A new study finds that polychlorinated biphenyls (PCBs) in concentrations typically found in the blood of people living in the U.S. could make successful in vitro fertilization (IVF) more difficult to achieve. The study was published this week in the journal Environmental Health Perspectives (EHP).
According to a statement from the researchers, the PCB IVF study may help explain earlier reports of impaired reproduction and increased time to pregnancy among women exposed to the chemicals.
We’ve been writing about the growing number of New York City schools found to have PCB Contamination as well as contamination found in a variety of New York waterways and have long been explaining that the man-made chemicals can still be found in many products and materials produced before a PCB ban was instituted in 1979. The toxic substances are known carcinogens, and other PCB Health Problems include increased blood pressure and negative affects to the immune, reproductive, nervous, and endocrine systems. Most people have low levels of PCBs in their bodies, mostly from exposure through foods like fish and dairy products but also from air, indoor dust and outside soils.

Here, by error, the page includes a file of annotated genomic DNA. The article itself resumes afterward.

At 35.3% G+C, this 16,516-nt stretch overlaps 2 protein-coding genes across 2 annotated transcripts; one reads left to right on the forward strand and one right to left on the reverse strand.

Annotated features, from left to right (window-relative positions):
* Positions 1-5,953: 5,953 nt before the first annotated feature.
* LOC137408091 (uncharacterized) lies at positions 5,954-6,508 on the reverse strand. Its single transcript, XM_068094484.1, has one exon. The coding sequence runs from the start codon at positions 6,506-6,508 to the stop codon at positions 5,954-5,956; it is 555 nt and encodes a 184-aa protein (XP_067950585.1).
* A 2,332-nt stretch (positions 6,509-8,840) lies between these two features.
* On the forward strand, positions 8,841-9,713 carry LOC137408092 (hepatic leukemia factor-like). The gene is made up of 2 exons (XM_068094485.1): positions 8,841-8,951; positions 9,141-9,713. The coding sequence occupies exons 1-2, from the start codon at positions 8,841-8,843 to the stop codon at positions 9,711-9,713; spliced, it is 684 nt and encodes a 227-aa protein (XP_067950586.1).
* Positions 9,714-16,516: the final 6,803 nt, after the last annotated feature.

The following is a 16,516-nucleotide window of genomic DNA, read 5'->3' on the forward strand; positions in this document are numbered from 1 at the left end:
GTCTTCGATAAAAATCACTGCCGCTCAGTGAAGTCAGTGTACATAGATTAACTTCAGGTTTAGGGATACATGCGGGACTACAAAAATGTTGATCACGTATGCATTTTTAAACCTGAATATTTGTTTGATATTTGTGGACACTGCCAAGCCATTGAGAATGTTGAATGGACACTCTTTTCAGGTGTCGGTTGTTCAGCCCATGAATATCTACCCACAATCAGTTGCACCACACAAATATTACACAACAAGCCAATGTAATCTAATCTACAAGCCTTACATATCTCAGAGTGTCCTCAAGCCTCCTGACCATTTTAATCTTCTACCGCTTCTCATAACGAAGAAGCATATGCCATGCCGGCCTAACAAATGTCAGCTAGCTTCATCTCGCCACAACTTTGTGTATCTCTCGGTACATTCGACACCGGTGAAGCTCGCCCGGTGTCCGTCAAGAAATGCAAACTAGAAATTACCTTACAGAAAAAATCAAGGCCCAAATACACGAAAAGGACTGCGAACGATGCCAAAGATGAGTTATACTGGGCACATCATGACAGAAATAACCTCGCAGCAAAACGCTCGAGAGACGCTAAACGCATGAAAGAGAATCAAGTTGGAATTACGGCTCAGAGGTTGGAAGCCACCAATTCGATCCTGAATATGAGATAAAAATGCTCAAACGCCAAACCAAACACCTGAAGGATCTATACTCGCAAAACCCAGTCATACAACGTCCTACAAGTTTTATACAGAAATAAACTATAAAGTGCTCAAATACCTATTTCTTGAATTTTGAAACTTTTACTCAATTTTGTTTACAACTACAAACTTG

For the PCB IVF study, women were recruited between August 1994 and June 2003. Blood was collected before each woman’s IVF attempt, and concentrations of 57 individual PCBs were measured in the women’s serum (a component of the blood). Among 765 women and 827 IVF cycles, there were 286 live births and 530 pregnancy losses 229 implantation failures, 177 very early miscarriages (or “chemical pregnancies”), and 124 later miscarriages.
In their analysis, the researchers examined the associations between IVF outcomes and concentrations of individual PCBs known as congeners 118, 138, and 153, as well as the sum of all congeners. PCBs were also grouped according to their structure and biological activity.
After controlling for confounders, the researchers found that implantation failure was twice as likely in women with the highest exposures to PCB-153 and total PCBs than in women with the lowest exposures. The odds of a live birth were reduced by more than 40 percent in these women.
As we’ve reported previously, The U.S. Environmental Protection Agency believes many schools built in the U.S. prior to 1979 have light ballasts containing PCBs. The agency’s own testing program in New York City has turned up PCBs leaking from light ballasts in every school inspected so far. Officials say the PCBs in New York City schools pose no immediate health risks, while at the same time, they caution that long-term exposure increases risks.
Earlier this week, New York City finally announced a plan to remove PCB-tainted light ballasts from its schools. The $708 million plan calls for the removal of the light ballasts in more than 700 schools over a 10-year period.